We granted an interlocutory appeal in this case of first impression to construe the meaning of the term "actual malice" as it is used in the context of official immunity. 1
We hold that in that context, "actual malice" requires a deliberate intention to do wrong.
On June 15, 1991, Merrow, a jailer with the Camden County Sheriff's Department, gave Graham, an inmate and trusty at the Camden County Public Safety Complex, the keys to his car and asked Graham to wash it. 2
Graham stole the car and escaped from the complex. Thereafter, Graham was involved in a collision with an automobile driven by Hawkins and occupied by Davis.
Hawkins and Davis sued Merrow and others, seeking damages for negligent entrustment. Following discovery, Merrow moved for summary judgment, asserting he was entitled to official immunity because he had not acted with "actual malice or with actual intent to cause injury in the performance of [his] official functions." Art. I, Sec. II, Par. IX, of the Constitution of the State of Georgia. The trial court observed that Merrow did not act with ill will or actual intent to cause injury. However, relying on Sparks v. Thurmond, 171 Ga. App. 138
, 140 (319 SE2d 46
) (1984), a slander case in which "actual malice" was equated with reckless conduct, the trial court interPreted the words "actual malice" to include a "reckless disregard for the safety of others." Based on that interpretation, the trial court denied summary judgment to Merrow. We reverse.
1. The parties agree that Merrow was exercising a discretionary power when he gave the car keys to Graham. 3
Thus, Merrow is entitled to official immunity unless he acted with "actual malice," as that term is used in the 1991 amendment to Art. I, Sec. II, Par. IX, of the Constitution of the State of Georgia.
2. The 1991 amendment to Art. I, Sec. II, Par. IX, of the Constitution of the State of Georgia reads, in part:
(d) Except as specifically provided by the General Assembly in a State Tort Claims Act, all officers and employees of the state or its departments and agencies may be subject to suit and may be liable for injuries and damages caused by the negligent performance of, or negligent failure to perform, their ministerial functions and may be liable for injuries and damages if they act with actual malice or with actual intent to cause injury in the performance of their official functions.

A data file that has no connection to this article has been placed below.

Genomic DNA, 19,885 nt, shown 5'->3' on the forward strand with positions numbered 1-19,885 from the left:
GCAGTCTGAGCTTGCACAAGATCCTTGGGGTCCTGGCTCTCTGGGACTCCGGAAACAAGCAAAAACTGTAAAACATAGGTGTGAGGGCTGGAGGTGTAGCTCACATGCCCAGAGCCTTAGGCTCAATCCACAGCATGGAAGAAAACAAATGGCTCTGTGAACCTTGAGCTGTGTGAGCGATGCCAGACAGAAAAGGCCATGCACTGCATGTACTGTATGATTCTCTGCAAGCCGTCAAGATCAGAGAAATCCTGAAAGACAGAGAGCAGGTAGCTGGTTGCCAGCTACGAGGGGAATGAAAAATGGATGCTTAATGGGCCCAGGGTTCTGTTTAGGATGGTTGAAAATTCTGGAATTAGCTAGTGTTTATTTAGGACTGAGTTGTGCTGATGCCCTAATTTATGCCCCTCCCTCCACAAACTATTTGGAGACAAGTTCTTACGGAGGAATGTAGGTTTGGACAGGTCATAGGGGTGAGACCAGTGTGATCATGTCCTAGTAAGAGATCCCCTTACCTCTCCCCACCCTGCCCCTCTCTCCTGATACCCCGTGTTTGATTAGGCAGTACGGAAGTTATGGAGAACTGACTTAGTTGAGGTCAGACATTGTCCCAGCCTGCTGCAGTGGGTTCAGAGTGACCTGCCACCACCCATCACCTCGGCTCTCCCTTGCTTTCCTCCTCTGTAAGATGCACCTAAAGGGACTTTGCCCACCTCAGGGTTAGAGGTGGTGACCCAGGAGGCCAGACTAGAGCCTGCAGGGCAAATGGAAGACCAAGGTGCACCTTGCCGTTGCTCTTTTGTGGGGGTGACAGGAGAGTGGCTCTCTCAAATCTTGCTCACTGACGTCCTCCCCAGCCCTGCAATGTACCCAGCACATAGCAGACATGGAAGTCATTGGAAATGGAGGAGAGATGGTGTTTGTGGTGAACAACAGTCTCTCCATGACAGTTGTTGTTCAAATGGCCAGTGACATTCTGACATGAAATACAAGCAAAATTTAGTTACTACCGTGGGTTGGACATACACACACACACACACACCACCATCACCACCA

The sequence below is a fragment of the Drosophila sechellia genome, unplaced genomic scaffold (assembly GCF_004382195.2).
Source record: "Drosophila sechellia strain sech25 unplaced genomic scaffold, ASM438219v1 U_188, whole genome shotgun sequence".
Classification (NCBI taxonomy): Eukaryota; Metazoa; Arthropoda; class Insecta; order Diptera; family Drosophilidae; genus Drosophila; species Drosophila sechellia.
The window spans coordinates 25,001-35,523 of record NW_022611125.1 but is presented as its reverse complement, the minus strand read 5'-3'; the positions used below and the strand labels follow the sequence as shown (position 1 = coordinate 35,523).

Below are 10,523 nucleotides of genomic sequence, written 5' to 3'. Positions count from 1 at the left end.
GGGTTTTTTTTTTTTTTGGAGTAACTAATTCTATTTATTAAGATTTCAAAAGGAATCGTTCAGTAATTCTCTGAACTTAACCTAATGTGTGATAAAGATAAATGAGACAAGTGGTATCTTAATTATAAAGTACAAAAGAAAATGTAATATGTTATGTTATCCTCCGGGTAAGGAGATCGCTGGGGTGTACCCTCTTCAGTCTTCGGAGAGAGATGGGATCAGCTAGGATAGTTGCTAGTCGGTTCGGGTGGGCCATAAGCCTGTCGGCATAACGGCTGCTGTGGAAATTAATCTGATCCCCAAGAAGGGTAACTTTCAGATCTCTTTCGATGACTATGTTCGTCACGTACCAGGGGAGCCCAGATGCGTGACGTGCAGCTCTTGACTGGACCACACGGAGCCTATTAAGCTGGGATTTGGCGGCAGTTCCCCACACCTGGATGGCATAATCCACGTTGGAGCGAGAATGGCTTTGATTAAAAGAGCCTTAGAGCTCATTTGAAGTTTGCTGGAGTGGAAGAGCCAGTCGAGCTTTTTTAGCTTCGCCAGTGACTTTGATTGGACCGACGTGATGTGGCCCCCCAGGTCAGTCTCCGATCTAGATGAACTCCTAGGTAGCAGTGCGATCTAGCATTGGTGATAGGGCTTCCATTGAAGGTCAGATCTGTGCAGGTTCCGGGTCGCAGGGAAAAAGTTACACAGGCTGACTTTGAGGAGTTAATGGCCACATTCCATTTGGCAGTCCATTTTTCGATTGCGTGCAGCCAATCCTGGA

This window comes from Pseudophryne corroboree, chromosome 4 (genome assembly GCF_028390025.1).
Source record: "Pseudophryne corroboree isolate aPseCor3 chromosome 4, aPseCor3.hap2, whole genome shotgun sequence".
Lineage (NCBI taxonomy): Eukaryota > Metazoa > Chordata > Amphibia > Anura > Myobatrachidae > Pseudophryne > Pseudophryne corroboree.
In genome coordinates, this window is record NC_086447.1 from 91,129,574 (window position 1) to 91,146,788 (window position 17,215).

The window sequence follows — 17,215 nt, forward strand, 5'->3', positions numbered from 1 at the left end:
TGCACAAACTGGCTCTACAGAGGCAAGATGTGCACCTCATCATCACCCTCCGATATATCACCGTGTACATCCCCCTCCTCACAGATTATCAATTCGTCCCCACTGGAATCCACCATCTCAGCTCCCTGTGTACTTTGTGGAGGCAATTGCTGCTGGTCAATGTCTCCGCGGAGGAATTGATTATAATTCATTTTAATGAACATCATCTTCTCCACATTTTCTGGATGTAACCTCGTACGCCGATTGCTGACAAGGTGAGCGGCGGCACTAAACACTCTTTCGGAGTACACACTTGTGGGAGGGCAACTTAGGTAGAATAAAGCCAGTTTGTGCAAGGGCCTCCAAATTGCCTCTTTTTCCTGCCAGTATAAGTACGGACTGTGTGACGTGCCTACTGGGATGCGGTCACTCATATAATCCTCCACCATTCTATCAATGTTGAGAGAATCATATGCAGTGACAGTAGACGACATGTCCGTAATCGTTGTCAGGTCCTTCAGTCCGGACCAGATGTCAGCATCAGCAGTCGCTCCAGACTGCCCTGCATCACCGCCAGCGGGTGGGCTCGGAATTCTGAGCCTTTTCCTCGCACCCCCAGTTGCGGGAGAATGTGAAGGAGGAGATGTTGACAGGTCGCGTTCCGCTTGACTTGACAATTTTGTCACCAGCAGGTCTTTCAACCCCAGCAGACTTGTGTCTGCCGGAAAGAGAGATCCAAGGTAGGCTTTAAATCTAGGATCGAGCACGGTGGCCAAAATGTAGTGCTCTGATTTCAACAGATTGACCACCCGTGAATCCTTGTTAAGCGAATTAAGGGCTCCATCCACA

While we recognize that our courts have defined "malice" as involving reckless disregard for the rights of others, see, e.g., Partain v. Maddox, 131 Ga. App. 778
, 781 (1) (206 SE2d 618
) (1974), it is "actual malice," not mere "malice," that is addressed in the 1991 amendment to Art. I, Sec. II, Par. IX. We find the term "actual malice," as set forth in the 1991 amendment, to denote "express malice or malice in fact." Black's Law Dictionary, 6th ed. (1990). Express or actual malice, although not a term typically used in the context of civil litigation, see, e.g., OCGA 51-7-2
, is found in criminal law and has long been distinguished from "implied malice," a term which has been defined to mean conduct exhibiting a "reckless disregard for human life." See OCGA 16-5-1
; Bishop v. State, 257 Ga. 136
, 138 (356 SE2d 503
) (1987); Flynn v. State, 255 Ga. 415 (2)
(c) (339 SE2d 259
Given that in interpreting the 1991 amendment this Court cannot, under well-established rules of constitutional construction, render superfluous the drafters' use of the modifier "actual," and given the long-recognized distinction between actual or express malice and implied malice, we conclude that the drafters intended the 1991 amendment to exclude any liability for injuries and damages if officers and employees act with implied malice in the performance of their official functions.
Hawkins and Davis cite Logue v. Wright, 260 Ga. 206 (1) (392 SE2d 235) (1990)
, for the proposition that "immunity is for negligent acts, not for malicious acts, acts of corruption, wilful acts, or acts involving reckless disregard for the safety of others." That proposition, once "good law," cannot withstand scrutiny in light of the 1991 amendment to Art. I, Sec. II, Par. IX of our state Constitution. 4
Sparks v. Thurmond, 171 Ga. App. 138
, 140, supra, cited by the trial court, is equally inapplicable. Sparks relied upon the first amendment definition of "actual malice" set forth in New York Times Co. v. Sullivan, 376 U. S. 254 (84 SC 710, 11 LE2d 686) (1964). That definition, which is unique to constitutional libel law, is inapposite here. See Postill v. Booth Newspapers, 325 NW2d 511, 516 (118 Mich. App. 608) (1982) (in context of defamation action, "actual malice" is a term with "constitutional implications and varies from common-law malice"). See also Black's Law Dictionary, 6th ed. (1990), which recognizes that, in libel law, "actual malice" carries a different meaning.
3. The record is devoid of any evidence demonstrating that Merrow acted with actual malice. It follows that the trial court erred in failing to grant his motion for summary judgment.
J. Robert Morgan, for appellees.